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Originally published in the September 2010 issue of Out.
Until recently, the money shot for every resort ad—that image of the entwined couple strolling the beach toward a pulsating sunset—inevitably featured a man and a woman. Then something unexpected happened. The Mexican state of Coahuila legalized same-sex civil unions in 2007 (essentially making those unions legal throughout Mexico since every state must recognize the laws granted to individuals of each state), and Mexico City legalized same-sex marriage in December 2009. The result: a quiet revolution that sent ripples all the way to Mexico?s southeastern pocket, the Yucatan?s Mayan Riviera. Surrounded by ruins and lined with Mexico?s finest Caribbean beaches, this urbane anti-Cancun offers a growing cluster of luxe resorts, a chic contrast to Cancun?s big-box behemoths.
But the region didn?t morph into one of Latin America?s best same-sex escapes until a range of swank, gay-friendly resorts opened near Playa del Carmen. The first was Rosewood Mayakoba, where the lagoon suites and tequila library constitute one serious adult haven. Then came the Banyan Tree Mayakoba. When it opened in spring 2009, it didn?t try to duplicate that tequila library but still managed to raise the bar higher. Spread out over a ripe ecosystem complete with lagoons, mangrove jungles, and a sweep of beach and azure sea, the retreat boasts four restaurants, a golf course, and a spa. (Try the Thai herbal detox, which starts with a turmeric and lemongrass scrub).
What really distinguishes the resort, though, like Rosewood, is its intimacy. All 132 private villas are freestanding units equipped with a heated jet pool, garden pavilion, and separate sleeping and living quarters that mix Mayan-inspired architecture and Asian interiors. Also on tap is the director of romance, a matchmaker who will guide you through a catalog of hotcha experiences: couples massages, beachfront dinners, and indulgences back in the villa (champagne, silk pajamas, scattered rose petals). When all that choreographed sensuality builds to the tipping point, you can plan your own in-villa Mayan nuptials performed by a shaman invoking the Mayan gods. (OK, it won?t be legal back home, but think of the photo op.)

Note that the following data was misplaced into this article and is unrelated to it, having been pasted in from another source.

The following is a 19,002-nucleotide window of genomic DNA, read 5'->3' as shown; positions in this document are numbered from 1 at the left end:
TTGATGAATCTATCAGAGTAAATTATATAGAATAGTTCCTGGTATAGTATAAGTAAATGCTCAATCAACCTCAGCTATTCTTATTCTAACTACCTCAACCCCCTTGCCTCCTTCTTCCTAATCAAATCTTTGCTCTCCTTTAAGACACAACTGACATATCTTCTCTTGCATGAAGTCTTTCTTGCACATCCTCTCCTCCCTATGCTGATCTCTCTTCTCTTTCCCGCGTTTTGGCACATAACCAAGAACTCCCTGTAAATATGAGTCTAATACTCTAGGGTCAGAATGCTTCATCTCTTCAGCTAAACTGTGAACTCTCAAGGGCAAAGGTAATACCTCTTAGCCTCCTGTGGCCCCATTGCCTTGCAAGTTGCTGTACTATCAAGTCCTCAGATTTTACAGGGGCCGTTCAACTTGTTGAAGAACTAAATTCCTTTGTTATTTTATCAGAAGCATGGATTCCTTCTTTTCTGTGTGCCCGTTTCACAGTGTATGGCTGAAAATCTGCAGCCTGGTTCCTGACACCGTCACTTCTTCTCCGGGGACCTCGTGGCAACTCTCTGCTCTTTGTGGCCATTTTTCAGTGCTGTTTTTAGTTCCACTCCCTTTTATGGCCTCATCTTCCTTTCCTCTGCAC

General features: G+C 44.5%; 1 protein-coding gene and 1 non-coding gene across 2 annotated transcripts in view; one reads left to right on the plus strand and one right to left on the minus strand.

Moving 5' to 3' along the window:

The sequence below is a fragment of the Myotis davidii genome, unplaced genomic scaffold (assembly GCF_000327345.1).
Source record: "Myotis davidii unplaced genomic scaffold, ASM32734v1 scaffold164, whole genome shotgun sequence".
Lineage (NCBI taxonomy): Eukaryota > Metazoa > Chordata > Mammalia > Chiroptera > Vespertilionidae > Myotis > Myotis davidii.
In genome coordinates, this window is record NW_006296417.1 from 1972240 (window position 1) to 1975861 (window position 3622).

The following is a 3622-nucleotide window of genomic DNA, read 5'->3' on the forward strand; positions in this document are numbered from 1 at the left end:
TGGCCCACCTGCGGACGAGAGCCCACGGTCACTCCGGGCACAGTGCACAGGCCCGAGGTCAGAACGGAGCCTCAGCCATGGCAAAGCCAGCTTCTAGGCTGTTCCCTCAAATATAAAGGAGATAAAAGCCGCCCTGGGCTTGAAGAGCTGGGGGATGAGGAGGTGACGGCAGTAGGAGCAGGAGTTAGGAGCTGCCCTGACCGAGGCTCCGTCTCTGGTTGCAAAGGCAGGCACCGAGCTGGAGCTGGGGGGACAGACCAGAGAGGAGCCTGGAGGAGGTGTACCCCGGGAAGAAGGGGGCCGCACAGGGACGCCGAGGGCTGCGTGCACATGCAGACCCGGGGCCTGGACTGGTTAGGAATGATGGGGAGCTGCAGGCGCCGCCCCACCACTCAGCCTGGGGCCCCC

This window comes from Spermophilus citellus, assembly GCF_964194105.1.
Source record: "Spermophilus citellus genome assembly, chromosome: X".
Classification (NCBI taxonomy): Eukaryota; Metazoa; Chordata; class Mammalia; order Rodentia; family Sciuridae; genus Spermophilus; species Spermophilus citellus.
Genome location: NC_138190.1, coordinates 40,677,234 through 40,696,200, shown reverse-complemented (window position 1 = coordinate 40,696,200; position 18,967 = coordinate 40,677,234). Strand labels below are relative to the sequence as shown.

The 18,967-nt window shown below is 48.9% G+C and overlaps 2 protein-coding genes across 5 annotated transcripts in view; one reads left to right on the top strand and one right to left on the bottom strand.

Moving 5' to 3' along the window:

If cabin fever kicks in, Playa del Carmen, a 20-minute drive from the resort strip, is a 24-hour party town. Start with dinner at John Gray?s Place (+52-984-803-3689), famous for its grilled duck in chipotle sauce, and then head to Playa 69 (5th Ave.between Calles 4 and 6), an exclusively gay hangout where locals mix with tourists. The next day, grab a history lesson at the Mayan ruin of Tulum (40 miles southwest of Playa del Carmen), a walled, pre-Columbian city perched on a cliff and richly decorated with murals of rain gods and sea goddesses. Then stroll the beach like the sort-of married couple you are, toward your own pulsating sunset.
If the Mayakoba resorts look too sedate, try Deseo Hotel & Lounge, an adults-only hotel-cum-club in Playa del Carmen with minimalist rooms, epic daybeds, and a very trendy rooftop bar. 5th Ave. and Calle 12; +52-984-879-3620
Cancun?s long-running Karamba Bar offers go-go boys, drag queens, strippers, karaoke, and a crowded dance floor. Avenue Tulum 9
Xcaret is a sprawling theme park featuring wildlife, an underground river, and a range of campy, Vegas-worthy shows.